Authors: John Kendall*, University of Minnesota
Topics: Cultural Geography, Religion, Social Theory
Keywords: religion, Nestorian, Assyrian, ontology
Session Type: Paper
Start / End Time: 9:55 AM / 11:35 AM
Room: 8201, Park Tower Suites, Marriott, Lobby Level
Presentation File: No File Uploaded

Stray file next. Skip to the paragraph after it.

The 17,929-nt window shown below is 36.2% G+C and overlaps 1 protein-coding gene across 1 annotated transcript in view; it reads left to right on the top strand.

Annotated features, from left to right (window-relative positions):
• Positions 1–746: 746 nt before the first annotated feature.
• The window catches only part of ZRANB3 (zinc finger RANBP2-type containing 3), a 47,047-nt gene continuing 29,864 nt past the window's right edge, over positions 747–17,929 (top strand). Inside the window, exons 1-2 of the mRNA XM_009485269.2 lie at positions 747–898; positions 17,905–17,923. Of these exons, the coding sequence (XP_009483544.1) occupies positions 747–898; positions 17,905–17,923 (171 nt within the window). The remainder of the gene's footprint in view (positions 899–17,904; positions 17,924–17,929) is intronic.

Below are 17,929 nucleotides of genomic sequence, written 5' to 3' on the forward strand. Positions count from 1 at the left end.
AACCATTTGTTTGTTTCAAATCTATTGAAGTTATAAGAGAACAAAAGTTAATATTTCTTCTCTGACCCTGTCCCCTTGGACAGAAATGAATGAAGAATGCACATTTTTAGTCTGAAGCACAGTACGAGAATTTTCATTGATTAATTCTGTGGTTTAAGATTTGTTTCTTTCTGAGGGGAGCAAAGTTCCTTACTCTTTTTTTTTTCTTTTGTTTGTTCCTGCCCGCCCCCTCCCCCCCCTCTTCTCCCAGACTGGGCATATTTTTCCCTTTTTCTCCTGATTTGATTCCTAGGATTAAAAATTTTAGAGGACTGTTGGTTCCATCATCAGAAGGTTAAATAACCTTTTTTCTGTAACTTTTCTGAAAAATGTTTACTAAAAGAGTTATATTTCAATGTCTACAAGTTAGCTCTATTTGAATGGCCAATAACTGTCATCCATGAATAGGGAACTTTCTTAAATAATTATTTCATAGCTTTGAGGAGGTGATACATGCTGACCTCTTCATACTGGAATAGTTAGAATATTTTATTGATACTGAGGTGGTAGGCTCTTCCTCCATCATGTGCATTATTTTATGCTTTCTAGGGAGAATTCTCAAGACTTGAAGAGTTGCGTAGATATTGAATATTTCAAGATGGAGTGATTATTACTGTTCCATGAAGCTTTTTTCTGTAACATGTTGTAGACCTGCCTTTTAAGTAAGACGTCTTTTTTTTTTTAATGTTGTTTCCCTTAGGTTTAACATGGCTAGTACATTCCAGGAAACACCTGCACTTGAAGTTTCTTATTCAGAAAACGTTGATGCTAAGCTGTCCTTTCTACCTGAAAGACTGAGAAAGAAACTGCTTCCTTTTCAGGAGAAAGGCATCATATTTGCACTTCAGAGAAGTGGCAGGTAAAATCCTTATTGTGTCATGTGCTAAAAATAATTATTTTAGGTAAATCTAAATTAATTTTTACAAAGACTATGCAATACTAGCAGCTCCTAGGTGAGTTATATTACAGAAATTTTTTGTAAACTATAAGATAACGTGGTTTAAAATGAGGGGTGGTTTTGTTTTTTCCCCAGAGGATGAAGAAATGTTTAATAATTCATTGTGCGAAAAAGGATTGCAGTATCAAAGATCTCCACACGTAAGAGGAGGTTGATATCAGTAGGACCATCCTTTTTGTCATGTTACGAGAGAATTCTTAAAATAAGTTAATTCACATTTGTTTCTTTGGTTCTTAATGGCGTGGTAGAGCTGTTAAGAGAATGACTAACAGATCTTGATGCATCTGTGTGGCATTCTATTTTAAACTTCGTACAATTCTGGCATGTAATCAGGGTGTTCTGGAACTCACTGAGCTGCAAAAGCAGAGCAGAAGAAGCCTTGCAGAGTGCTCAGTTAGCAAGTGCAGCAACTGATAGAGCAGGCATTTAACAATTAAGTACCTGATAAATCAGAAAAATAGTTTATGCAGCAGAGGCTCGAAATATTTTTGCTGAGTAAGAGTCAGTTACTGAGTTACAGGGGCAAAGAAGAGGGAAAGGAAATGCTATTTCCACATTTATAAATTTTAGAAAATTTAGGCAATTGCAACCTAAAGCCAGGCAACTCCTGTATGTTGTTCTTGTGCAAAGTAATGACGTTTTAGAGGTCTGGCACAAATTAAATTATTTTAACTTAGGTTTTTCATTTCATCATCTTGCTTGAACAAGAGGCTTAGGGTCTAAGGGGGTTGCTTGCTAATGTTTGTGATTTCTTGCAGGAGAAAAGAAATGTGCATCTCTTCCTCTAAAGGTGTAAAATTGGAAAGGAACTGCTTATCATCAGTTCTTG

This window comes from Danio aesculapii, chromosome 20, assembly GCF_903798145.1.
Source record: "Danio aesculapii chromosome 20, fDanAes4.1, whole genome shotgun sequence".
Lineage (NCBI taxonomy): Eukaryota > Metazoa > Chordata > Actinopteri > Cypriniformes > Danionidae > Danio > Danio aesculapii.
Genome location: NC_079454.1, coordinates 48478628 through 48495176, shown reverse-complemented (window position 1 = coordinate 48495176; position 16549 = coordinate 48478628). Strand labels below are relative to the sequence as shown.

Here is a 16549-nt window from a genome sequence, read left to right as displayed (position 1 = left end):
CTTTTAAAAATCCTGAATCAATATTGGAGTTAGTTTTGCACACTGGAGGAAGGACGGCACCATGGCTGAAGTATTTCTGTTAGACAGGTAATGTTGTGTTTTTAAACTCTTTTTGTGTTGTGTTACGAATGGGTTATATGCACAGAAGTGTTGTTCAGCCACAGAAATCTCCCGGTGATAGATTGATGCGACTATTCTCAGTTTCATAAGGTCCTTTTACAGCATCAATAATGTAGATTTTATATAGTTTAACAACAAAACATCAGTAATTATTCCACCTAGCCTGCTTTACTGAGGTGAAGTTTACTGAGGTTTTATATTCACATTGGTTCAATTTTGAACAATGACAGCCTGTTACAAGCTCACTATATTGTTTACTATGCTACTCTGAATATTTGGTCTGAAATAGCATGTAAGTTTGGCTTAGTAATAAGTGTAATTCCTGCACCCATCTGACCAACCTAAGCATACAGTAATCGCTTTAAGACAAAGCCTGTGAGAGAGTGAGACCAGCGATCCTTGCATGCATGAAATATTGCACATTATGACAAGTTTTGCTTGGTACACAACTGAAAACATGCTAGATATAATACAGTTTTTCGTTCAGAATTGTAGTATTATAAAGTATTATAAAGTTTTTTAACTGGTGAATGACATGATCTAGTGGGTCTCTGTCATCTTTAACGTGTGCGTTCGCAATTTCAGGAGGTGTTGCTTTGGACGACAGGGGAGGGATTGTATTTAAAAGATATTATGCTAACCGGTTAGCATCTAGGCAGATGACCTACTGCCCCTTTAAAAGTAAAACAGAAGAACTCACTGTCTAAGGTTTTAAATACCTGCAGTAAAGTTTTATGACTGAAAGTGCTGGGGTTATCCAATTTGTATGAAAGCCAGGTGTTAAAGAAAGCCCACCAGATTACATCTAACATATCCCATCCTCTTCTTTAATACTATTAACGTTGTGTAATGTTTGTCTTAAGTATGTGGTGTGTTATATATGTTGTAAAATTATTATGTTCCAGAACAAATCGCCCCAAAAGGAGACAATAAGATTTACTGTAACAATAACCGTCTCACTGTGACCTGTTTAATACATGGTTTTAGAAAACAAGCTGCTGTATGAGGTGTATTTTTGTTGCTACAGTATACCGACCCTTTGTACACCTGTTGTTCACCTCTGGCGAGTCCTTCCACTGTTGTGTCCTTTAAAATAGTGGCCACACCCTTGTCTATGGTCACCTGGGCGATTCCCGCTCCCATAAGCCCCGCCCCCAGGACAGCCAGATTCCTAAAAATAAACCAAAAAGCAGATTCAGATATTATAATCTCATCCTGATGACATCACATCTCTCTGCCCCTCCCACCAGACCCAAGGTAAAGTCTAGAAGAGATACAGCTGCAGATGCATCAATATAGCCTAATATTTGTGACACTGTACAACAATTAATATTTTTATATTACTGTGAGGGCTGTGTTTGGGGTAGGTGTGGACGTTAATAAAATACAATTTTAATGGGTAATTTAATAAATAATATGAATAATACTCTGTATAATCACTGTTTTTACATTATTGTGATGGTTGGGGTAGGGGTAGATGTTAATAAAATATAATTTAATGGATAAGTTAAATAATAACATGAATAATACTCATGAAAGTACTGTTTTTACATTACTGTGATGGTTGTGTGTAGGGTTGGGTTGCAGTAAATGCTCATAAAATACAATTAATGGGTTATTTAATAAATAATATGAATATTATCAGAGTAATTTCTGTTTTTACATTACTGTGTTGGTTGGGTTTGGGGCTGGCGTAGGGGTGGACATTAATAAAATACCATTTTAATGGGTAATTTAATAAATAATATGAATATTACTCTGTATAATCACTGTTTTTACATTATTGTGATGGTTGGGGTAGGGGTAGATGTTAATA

Since their arrival in the 1830s, the American missionaries at Urmia had felt it imperative to ground their work in institutions of writing. Soon after their entrance into Persia, they erected a teachers’ school in order to instruct "Nestorian" bishops in Syriac literacy and basic arithmetic. By 1840, the station procured a printing press with which missionaries began to publish Syriac Bibles on site, and eventually Syriac-language periodicals. Yet, despite the relentless effort of the evangelical missionary enterprise to interpellate native Christians as literate subjects, a problem plagued this project’s completion: during religious fasts, Nestorians refused to write. Observance of God during holidays demanded an abdication of all work, and writing was a labor as sinful during sacred time as tilling the fields. Reading and writing against the missionaries’ trivialization of “superstitious” Nestorian holidays, this paper seeks to honor Nestorian refusal as not merely an indigenous cultural resistance against the violent imposition of missionary practice, but more importantly a radical refusal to forsake the ontological dimensions of faith. For Nestorians, it was neither the deferred time of writing nor the distance forged between reader and writer, but the cyclical time and intimate space of face-to-face, ceremonial encounters which established the possibility of piety. By refusing to write during sacred time, and moreover by recognizing writing as a labor alienated from God, Nestorians revealed that it was in fact the missionaries who had, precisely by collapsing faith and work into one another, forsaken their own relation to God.